Contemporary Christian Music (or CCM) is a term originally used in the 1970s to describe a new form of pop and rock music that was lyrically based in the Christianity. The music had its roots in Jesus Music which sprung from the hippie Jesus Movement of the early 70s. An entire Christian music industry soon sprang up, with Christian-only artists, record labels, radio stations, and record stores. By the 1980s, CCM was a large music industry with artists such as Amy Grant and Michael W. Smith selling millions of records.

Mainstream artists sometimes deal with Christian themes in their work, such as Bob Dylan and U2, but fall outside of the CCM genre.

Other Genres

Many Bands have also played music with Christian Lyrics in less popular Genres of Music, such as Christian Hard Rock/Metal, Christian Alternative Rock Music, Christian Punk Rock, Christian Hip Hop/Rap, and Christian Country Music. Bands that have played Christian Music in these Genres are:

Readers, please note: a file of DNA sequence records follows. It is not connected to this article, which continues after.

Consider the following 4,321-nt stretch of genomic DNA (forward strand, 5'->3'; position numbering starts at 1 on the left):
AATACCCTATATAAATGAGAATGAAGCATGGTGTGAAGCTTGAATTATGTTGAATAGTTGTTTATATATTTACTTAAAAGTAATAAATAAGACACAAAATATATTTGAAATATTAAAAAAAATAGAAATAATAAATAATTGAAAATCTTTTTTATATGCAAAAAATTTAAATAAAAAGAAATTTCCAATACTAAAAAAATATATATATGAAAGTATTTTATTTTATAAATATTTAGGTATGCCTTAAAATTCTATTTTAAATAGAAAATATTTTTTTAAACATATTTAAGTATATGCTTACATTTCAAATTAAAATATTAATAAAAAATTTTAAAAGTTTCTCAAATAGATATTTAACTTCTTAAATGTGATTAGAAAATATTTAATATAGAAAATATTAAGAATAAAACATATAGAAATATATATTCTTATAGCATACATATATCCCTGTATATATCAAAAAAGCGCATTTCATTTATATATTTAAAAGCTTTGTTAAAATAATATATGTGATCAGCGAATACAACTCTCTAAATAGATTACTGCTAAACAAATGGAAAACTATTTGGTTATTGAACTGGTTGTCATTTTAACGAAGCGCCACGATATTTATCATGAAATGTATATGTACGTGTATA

• Kutless (Christian Hard Rock/Alternative Rock Band)
  • Stryper (Christian Pop Metal Band)
  • TobyMac (Christian Hip Hop Solo Artist)
  • Divinefire (Christian Heavy Metal/Black Metal Band)
  • Narnia (Christian Power Metal/Melodic Metal Band)
  • Rob Rock (Christian Heavy Metal Solo Artist)
  • Demon Hunter (Christian Hardcore Punk/Hard Rock Band)
  • Skillet (Christian Hard Rock/Alternative Rock Band)
  • P.O.D. (Christian Nu Metal Band)
  • Brian "Head" Welch (Christian Nu Metal Solo Artist)


Contemporary Christian Music and other Christian Genres has been a topic of controversy in various ways since its beginnings in the 1960s. Some conservative Christians have felt that the medium of popular music is unholy, and thus unfit for Christian participation. However, other Christians have said that the music David played was the mainstream Music of the day, and to God it doesn't matter what genre of Music someone plays, for as long as the music is spiritual, uses the music for a ministry, and gives God glory.

CCM also draws criticism from those who feel it is simply a "Christianized" imitation of mainstream music, thus lacking originality and creativity. On Reformation Day (October 31), 1998, in homage to Martin Luther's 95 theses, CCM artist Steve Camp sent out 107 theses calling for a "Reformation" in contemporary Christian music, challenging Christian artists to "recover Biblical Christianity in the arts" and bring a new level of excellence to the field.

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